The northern coastal harbour-city of Semarang, Central Java is a divided city – the old and the new. The old, being located on a coastal plain between two Banjir Canals, and the most interesting to explore. The new, being located in the Southern Candi hills, is the newer residential area and where most of the wealthy people live – the cool air preferable to the heat of the coastal plain. Semarang is a city full of history, culture, and a bustling centre for trade.
When I first visited this beautiful and historical city over fifteen years ago, I had prearranged my accommodation at the Metro Hotel in the old part of the city, near Pasar Johar – a huge labyrinth of market stalls where everything imaginable is for sale. My hotel was situated next to a junction of five roads, known as simpang lima, where the roads branch out into various parts of the city. Pasar Johar is a market complex and is a fruit lover’s delight. Rows of stalls join other rows leading into a complex of other markets right down to the canals, and the other side, into Chinatown.
Unfortunately, the old market that had captured my imagination is now falling into a state of disrepair. Suherdjoko explains more:
Pasar Johar market, Central Java’s biggest traditional market and a historical landmark in the provincial capital Semarang, has been corroded by seawater over the years, but a group of engineers has a plan to fix it.
In May and June, a section of its 15,000-square meter area was swamped in rising seawater, which leached into the foundations of the market located in Semarang’s Kota Lama old city area.
“As an architect, I am very concerned about the condition of Pasar Johar, which is a cultural heritage (building).
“If its unique mushroom-shaped pillars are continually exposed to the elements, the building, which boasts a strong and unique construction, may gradually demolish by itself.
“Coastal erosion has obviously damaged the concrete construction of its base. Therefore, we offer a proposal to raise Pasar Johar without altering its shape,” said president director of PT Ecolmantech (Ecology Management Technology and Change), John Wirawan, in Semarang.
He said the method used to raise the building would not harm its structure, thus keeping the original shape of the market which was built by Thomas Karsten in 1933.
It’s also hoped that raising Pasar Johar will help dispel rumors that Semarang Mayor Sukawi Sutarip plans to turn it into a modern market.
John, a German-graduated architect, said the technique had been since the 1950s overseas and was used to lift a building in Pulo Gadung, Jakarta, in 1990.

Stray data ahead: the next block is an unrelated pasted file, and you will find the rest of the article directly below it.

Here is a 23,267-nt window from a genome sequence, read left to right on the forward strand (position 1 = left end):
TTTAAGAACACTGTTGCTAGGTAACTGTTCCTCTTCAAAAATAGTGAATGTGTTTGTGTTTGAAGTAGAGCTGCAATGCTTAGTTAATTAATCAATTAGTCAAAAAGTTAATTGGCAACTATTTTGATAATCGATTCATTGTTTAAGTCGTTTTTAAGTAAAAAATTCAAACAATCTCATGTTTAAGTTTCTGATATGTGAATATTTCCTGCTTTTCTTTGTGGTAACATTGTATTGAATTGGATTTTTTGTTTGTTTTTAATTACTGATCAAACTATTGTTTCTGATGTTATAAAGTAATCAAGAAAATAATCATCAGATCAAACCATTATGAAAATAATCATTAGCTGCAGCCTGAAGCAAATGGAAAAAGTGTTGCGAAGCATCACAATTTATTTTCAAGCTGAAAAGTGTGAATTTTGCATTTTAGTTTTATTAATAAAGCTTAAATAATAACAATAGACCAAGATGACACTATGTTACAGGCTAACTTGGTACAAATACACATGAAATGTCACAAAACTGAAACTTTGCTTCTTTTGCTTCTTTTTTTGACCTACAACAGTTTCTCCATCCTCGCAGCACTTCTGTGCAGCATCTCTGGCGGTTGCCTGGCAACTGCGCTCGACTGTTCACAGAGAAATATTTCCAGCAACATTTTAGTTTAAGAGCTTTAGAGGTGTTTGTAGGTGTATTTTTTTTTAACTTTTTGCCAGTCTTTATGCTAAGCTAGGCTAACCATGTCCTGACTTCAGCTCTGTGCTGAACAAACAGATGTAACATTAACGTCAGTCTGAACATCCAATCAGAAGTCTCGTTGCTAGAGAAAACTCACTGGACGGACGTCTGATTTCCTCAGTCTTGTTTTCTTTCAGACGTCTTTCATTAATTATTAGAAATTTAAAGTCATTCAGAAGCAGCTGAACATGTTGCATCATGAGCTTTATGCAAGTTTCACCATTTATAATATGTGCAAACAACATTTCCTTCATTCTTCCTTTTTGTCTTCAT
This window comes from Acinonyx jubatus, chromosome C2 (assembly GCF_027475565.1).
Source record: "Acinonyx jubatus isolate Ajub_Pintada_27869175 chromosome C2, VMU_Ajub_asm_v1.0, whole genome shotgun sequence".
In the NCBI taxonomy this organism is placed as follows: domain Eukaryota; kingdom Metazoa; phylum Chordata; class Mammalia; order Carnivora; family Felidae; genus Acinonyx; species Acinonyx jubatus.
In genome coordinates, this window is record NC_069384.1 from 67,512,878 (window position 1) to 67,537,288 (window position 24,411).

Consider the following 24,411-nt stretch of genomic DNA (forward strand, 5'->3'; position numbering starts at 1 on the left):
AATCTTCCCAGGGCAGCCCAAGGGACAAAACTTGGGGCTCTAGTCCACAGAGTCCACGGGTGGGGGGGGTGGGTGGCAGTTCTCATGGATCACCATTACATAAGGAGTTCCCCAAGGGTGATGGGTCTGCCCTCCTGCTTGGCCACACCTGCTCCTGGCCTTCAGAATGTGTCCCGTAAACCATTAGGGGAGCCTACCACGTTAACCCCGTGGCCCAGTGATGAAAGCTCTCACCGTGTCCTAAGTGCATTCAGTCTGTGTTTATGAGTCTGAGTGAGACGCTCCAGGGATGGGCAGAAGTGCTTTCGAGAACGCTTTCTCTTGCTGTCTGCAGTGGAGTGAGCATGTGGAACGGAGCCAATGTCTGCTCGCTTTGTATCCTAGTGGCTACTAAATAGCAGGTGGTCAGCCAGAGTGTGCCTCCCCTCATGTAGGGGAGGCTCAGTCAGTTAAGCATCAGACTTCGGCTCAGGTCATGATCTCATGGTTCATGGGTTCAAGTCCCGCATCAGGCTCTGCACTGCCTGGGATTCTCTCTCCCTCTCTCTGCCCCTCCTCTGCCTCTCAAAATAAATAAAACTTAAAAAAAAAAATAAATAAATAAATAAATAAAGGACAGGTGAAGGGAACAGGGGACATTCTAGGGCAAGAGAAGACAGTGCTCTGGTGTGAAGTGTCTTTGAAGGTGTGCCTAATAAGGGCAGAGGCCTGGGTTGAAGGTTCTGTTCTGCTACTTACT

A steel structure would built beneath the building, which would then be raised on hydraulic jacks.
“We will place the jacks in various points to divide its weight equally. We will later raise the jacks all at once to lift the building bit by bit. It will take three to four days to lift the building up to one meter,” said John.
The lifting should not damage the structure of the building, and preserving Pasar Johar will be cheaper than rebuilding it, he said.
“The method could cut the cost by half compared to building a new market,” said John.
He said the cost of lifting the building was insignificant given that the history of the building made it priceless.
The first building John helped move was the 133-ton upper structure of the fly-over bridge at Taman Ria recreational park in Jakarta. His company was also involved in lifting a floating pier at that time and later raised a building at the Green Wood housing estate in Semarang.
Another architect, Harisanto, 75, said he had also been following the developments of Pasar Johar.
“I used to follow my father, who was Thomas Karsten’s trusted technician, when the market was under construction. To me, Pasar Johar is a traditional market designed perfectly by Karsten,” he said.
The market’s ventilation system protects shoppers from the heat, while it has good natural lighting as well.
History has it that Pasar Johar became the biggest and most modern market in Indonesia as soon as it was completed. Its special trait — the mushroom-shaped pillars — was regarded as ahead of its time to its precise construction.
Pasar Johar is currently occupied by 2,628 traders. According to head of the Pasar Johar Traders Association, Prasetyono, his group has objected against any kind of renovation, revitalization, or “whatever terms the authorities use”.
“We are already annoyed by any kind of term used,” he said.
He said the construction of a shopping center next to Pasar Johar had already sent many traders out of business.
“That’s why we reject the idea of raising Pasar Johar,” he said.
He said seawater only swamped a small area of the market during certain hours in May and June, and that raising the market was not worthwhile.
“We have improved the southern section, which is dirty and squalid, and repaired the ventilation system. We have also raised the canopy to improve circulation,” said Prasetyono.
Semarang Traders Forum chairperson Nurul Huda said the most important issue was not revitalizing the market, but overcoming the seawater intrusion in most parts of Semarang.
“If the Semarang municipality fixed the rising seawater in lower Semarang, it would resolve the problem in Pasar Johar,” she said.
John Wirawan said his company would involve social experts, community figures and local politicians in the project.
“The Pasar Johar issue is not only the concern of architects, but everyone will be involved because this project is also in the interests of the general public,” said John.